Being one of the only black women in Norway marked her mother out for special attention – she was lavished with prawn sandwiches. So, how would Afua fare?
There is no better antidote to the dust and frustration of living in sub-Saharan Africa than a good dose of Nordic Noir. When I lived in the UK, I consumed almost exclusively African literature and film, but these days – in Ghana and ever seeking contrast – I have spent many a sweaty evening gazing admiringly at Sarah Lund's woolly jumpers and Saga Noren's leather trousers, negotiating the apparently prolific spate of serial killings in the Danish and Swedish darkness.
So it was with some excitement that I ventured to Oslo this month. I was born in Norway, but have accumulated little insight since leaving in childhood other than predictable rumours of deep fjords, high taxes, cross-country skiing and blonde eyebrows. Despite my ignorance, I have carried my Norwegian roots around with me – and found them as impractical to package as an open sandwich and as confusing to interpret as a set of Ikea instructions.
There is the endless intrigue at passport control ("You were born where?"), which has made me quite defiant about the perceived impossibility of being a black person from Stavanger (pronounced "Stav-anj-uh" if you are an American immigration officer), and the annoyance of another mispronounced name to add to my list.
So after a lifetime of lugging my open sandwich around, I was curious to see whether I could eat one. Or whether the tendency to devour smoked fish on bread would, like other Scandi stereotypes, be exploded in the crisp Nordic air.
Mainly I wanted to know what it's like to be a black Scandinavian. My mother reports being just about the only black person in Norway when we used to live there. She loved it. "I was treated like royalty," she tells me, and lavished with fresh prawn open sandwiches (no, really). She became a hand model, and although she has lovely hands, there was clearly a bit of a wow factor for Norwegians about seeing a black hand. And I, as a baby, had queues of teenage girls wanting to be my passepiker (a bit like a dog walker for infants) – not necessarily a testament to my outstanding qualities as an infant I'm afraid, but more a matter of novelty.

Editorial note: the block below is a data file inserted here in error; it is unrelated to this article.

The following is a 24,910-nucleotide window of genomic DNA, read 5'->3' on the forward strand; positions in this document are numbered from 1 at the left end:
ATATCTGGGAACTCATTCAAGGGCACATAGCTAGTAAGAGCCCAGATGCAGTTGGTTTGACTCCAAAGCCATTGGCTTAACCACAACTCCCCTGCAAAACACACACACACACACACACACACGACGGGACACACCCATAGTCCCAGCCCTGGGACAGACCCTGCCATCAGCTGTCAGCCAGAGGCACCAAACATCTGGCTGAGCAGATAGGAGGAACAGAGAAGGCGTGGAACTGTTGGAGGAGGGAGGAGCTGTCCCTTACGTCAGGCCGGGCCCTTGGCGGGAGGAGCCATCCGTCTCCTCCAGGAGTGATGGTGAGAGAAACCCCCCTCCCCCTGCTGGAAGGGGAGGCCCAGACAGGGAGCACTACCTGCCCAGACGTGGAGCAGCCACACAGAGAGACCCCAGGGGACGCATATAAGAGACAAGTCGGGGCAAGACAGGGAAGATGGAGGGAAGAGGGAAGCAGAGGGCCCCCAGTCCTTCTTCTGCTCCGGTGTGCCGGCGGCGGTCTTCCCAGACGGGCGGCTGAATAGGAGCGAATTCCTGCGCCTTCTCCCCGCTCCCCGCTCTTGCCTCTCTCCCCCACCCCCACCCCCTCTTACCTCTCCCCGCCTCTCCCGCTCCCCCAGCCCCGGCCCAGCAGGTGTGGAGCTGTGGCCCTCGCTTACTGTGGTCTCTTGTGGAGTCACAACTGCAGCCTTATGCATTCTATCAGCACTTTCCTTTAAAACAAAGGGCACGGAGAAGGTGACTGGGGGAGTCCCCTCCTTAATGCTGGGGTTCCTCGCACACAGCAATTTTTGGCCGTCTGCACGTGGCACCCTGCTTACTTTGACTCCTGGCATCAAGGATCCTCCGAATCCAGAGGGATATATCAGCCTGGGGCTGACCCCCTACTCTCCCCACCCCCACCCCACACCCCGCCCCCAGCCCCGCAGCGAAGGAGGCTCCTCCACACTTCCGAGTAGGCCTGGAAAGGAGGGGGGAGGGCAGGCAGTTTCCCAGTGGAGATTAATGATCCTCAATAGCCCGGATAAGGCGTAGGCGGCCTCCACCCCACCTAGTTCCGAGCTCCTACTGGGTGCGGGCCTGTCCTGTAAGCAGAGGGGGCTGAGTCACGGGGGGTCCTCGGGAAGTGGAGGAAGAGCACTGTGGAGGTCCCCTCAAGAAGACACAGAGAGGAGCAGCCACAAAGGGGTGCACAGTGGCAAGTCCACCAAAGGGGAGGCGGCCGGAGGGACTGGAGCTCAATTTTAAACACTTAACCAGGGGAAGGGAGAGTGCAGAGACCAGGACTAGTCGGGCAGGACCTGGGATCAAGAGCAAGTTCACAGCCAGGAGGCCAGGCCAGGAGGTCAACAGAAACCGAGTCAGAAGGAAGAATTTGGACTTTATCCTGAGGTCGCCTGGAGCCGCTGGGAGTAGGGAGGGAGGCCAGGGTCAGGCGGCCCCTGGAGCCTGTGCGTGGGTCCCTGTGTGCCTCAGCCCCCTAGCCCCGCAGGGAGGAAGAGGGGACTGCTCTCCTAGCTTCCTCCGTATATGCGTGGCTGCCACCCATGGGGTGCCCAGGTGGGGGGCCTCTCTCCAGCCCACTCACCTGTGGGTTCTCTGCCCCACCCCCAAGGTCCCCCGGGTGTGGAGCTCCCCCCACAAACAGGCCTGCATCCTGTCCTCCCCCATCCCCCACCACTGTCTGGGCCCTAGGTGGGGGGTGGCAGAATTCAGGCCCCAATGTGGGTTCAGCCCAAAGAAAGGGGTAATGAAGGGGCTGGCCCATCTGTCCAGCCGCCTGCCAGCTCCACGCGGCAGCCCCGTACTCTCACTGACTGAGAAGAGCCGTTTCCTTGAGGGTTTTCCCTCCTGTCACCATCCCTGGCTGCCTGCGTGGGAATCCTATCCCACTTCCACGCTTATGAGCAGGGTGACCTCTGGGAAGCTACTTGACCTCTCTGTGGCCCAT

The opportunity to update my notions of diversity in Norway came courtesy of the Oslo Freedom Forum – an impressive human-rights meeting, a bit like the Davos of freedom fighters. Since there is little the Scandis love as much as human rights, generously heaping some of that bountiful tax revenue on eradicating brutality around the world, it seemed like an appropriate place to compare fact with Norway's liberal fantasy.
Things have definitely changed in Scandinavia. I should have known something was afoot when I bumped into Neneh Cherry in the loos at Gatwick on my way there. Of course, there are loads of black people in Oslo now. I spoke to a few, who confirmed that being an immigrant in Norway is on the whole an experience of openness, tolerance and fairness – the recent, infamous bout of murderous right-wing extremism has simply prompted more naval gazing about the desire to be open, tolerant and fair. The only staring I noticed was at my made-in-Ghana braids.
Liberal and increasingly diverse though it seems, I still detected hints that multiculturalism has not taken complete hold. Despite healthy waves of immigration, a Swedish friend in Oslo was recalling the Swedes' struggles with racial vocabulary. They have rebranded black people recently, apparently – changing the term from neger, which obviously has unfortunate connotations – to the more politically correct svart, meaning "with an immigrant background". But black Swedes are svart even if they were born in Sweden. Not sure we would stand for that in London.